OLDFIELD, HENRY GEORGE (d. 1791?), antiquary collaborated with Richard Randall Dyson in the compilation of 'History and Antiquities of the Parish of Tottenham High Cross,' London, 1790 (2nd ed. 1792, 12mo); and was the author of 'Anecdotes of Archery, Ancient and Modern', London, 1791, Svo. To him also is ascribed a brief description of the church of St. Giles, Camberwell, printed without other title than 'Camberwell Church,' and without place or date of publication. In 1790 he was resident at Great Scotland Yard, Whitehall. As his name is omitted from the title-page of the second edition of the 'History and Antiquities of Tottenham High Cross,' it is probable that he was dead in 1792.
[Biogr. Dict. of Living Authors, 1816; Brit. Museum Cat.]
OLDFIELD or OTEFIELD, JOHN (1627?–1682), ejected minister, was born near Chesterfield, Derbyshire, about 1627. He was educated at the grammar school of Bromfield, Cumberland. Though of no university, he was a good scholar and mathematician. He held the rectory of Carsington, Derbyshire, having been appointed in or before 1649. His parishioners, according to Calamy, were 'very ticklish and capricious, very hard to be pleased in ministers,' but he suited them; and, though the living was worth but 70l., he refused a better offer of the perpetual curacy of Tamworth, Warwickshire. He was present, as a member, at the first known meeting (16 Dec. 1651) of the Wirksworth classis, of which he was a most regular attendant (fifteen times moderator) till its last recorded meeting (17 Nov. 1658). His sermon before the classis on 17 July 1655 was 'well approved' as 'orthodox and seasonable.' On 15 Jan. 1656, by appointment of the classis, he delivered the fifth of a series of doctrinal arguments directed against the errors of Socinians, his thesis being 'that the name Jehovah is incommunicable.' In the minutes, as in the Carsington parish register, his name is always written Otefield or Oateield (twice). By the Uniformity Act (1662) he was ejected from Carrington. After this he moved from place to place, sometimes attending the established church, and often preaching in conventicles. Latterly he settled at Alfreton, Derbyshire. Once a fortnight he preached at Road Nook, Derbyshire, in a house belonging to John Spateman, and was informed against for so doing. It was proved that he was ten miles off on the specified day; the informers were prosecuted, and one of them pilloried at Derby.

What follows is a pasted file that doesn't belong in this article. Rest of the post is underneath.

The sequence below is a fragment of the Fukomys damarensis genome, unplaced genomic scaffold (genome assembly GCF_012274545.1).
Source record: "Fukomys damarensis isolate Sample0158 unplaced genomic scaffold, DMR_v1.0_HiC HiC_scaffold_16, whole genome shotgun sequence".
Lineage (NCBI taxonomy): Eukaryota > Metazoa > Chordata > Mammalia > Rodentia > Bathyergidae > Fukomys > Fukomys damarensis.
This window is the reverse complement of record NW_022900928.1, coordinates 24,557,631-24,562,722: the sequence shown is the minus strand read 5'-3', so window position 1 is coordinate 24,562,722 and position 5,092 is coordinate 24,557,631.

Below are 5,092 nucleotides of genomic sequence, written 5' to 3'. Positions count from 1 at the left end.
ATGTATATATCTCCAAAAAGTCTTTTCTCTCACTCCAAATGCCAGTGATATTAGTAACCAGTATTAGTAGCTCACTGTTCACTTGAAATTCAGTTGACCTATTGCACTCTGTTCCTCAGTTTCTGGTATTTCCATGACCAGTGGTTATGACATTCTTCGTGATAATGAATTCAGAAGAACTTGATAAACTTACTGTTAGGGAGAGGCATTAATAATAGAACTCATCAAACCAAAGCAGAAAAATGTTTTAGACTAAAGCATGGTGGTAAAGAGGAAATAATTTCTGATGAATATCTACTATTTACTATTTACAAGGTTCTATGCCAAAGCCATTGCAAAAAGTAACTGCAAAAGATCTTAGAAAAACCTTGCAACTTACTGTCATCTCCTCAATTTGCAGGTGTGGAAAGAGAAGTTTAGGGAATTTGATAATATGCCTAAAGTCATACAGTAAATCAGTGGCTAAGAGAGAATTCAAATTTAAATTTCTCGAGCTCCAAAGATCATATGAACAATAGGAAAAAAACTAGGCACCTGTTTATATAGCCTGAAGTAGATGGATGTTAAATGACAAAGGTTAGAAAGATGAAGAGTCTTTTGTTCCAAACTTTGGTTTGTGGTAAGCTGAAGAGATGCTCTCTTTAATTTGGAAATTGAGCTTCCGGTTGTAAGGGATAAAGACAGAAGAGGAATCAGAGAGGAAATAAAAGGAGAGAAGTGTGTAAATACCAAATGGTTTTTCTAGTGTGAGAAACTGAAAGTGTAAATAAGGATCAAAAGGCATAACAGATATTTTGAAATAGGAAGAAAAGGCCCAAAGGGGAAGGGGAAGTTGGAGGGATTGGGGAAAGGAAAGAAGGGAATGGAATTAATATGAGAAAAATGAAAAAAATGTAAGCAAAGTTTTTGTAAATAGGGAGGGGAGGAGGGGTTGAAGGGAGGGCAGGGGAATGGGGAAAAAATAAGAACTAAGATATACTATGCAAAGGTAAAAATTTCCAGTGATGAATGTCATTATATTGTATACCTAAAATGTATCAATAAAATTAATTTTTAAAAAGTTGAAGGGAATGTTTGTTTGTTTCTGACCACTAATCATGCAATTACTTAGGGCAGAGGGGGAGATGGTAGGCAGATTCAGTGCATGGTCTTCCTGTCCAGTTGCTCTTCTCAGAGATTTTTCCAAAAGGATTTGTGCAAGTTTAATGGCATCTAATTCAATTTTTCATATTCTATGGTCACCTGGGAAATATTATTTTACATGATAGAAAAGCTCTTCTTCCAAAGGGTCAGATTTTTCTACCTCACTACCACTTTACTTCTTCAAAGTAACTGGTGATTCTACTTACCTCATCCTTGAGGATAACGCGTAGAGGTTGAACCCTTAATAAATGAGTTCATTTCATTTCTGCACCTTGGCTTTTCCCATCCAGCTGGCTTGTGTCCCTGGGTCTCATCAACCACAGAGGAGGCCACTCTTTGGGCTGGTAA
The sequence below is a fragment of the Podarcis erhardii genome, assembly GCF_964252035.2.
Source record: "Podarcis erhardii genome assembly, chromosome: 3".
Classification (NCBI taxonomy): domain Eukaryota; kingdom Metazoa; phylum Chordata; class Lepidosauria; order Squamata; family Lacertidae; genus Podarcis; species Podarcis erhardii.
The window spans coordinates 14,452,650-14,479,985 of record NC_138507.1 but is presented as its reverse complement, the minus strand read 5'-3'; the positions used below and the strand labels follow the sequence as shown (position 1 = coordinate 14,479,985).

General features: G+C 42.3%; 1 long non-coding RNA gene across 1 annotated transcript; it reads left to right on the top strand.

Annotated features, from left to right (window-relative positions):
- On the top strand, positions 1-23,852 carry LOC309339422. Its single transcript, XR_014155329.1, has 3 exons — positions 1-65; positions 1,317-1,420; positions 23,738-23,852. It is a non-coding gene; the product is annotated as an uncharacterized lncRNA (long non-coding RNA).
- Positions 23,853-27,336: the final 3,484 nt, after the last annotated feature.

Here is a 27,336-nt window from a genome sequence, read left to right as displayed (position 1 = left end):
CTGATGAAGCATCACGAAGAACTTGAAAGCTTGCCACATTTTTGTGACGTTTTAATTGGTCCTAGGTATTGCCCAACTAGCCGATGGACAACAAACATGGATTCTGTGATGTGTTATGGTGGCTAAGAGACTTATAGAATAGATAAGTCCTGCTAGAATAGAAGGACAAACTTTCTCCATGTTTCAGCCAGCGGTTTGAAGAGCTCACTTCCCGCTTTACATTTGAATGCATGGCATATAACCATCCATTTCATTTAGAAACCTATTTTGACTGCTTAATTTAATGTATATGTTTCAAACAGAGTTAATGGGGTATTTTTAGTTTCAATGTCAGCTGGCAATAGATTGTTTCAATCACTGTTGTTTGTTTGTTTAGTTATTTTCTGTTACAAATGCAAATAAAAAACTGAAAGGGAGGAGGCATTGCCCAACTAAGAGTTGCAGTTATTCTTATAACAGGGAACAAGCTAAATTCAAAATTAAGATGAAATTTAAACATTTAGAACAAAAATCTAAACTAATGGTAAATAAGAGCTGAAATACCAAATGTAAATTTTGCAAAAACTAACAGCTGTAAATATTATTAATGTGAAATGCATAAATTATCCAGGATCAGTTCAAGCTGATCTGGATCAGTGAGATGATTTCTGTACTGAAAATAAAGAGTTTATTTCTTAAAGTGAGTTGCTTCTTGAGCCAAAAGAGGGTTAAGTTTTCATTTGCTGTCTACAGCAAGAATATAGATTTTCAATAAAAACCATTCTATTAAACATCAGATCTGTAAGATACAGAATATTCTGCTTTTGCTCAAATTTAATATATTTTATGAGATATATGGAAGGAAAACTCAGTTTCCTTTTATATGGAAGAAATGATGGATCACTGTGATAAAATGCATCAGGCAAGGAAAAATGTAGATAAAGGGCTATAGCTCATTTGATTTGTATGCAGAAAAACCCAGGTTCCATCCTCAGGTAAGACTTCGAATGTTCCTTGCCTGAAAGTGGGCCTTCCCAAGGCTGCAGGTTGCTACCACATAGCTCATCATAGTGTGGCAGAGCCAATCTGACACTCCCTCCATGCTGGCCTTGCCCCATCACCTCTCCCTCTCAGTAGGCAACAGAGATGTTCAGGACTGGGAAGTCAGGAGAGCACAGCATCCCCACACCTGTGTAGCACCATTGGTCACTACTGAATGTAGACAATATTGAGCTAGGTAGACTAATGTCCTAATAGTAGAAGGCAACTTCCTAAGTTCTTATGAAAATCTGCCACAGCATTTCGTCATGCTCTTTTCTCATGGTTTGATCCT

For some time before his death he was disabled. He died on 6 June 1662, 'ætat. 55,' and was buried in Alfreton Church, where there is a brass plate to his memory. He married Ann, sister of Robert Porter (d. 1690) [q. v.], vicar of Pentrich, Derbyshire. Four of his sons entered the ministry: (1) John (b. 1 Nov. 1654), who received presbyterian ordination in September 1681, and afterwards conformed; (2) Joshua (separately noticed); (3) Nathaniel, Presbyterian minister (1689-96) at Globe Alley, Maid Lane, Southwark (d. 31 Dec. 1696, aged 32); (4) Samuel, who received presbyterian ordination on 14 April 1698, and was minister at Woolwich, Kent, and from 1719 at Ramsbury, Wiltshire (living in 1729).
He published ‘The First Last and the Last First . . . substance of . . . Lecture in the Country,' &c., 1666, 12mo (addressed by ‘J. O.’ to the 'parishioners of 'C. and W. in the county of D.') Calamy mentions that he published 'a larger piece about prayer.' His last sermon at Carsington is in 'Farewell Sermons,' 1663, 8vo (country collection). His ‘soliloquy’ after the passing of the Uniformity Act is abridged in Calamy; some striking sentences from it are noted in 'North and South,' 1855, vol. i. ch. iv., by Mrs, Gaskell.
[Calamy's Account, 1713, pp. 172 sq., and Continuation, 1727. i. 283; Wilson's Dissenting Churches of London. 1814, iv. 157; Cox's Notes on the Churches of Derbyshire, 1875 i. 8., 1877 ii. 562; Minutes of Wirksworth Classis in Derbyshire Archæol. and Nat. Hist. Soc. 1880 pp. 150 sq.; Evans's List (manuscript) in Dr. Williams' Library; Manuscript Minutes of Nottingham Classis; extracts from Carsington Register per the Rev. F. H. Brett.]
OLDFIELD, JOHN (1789–1863), general, colonel-commandant royal engineers, only son of John Nicholls Oldfield, lieutenant in the royal marines, who served with distinction on the staff of the army and with the 63rd regiment in the American war, and of Elizabeth, only daughter of Lieutenant Hammond of the royal navy,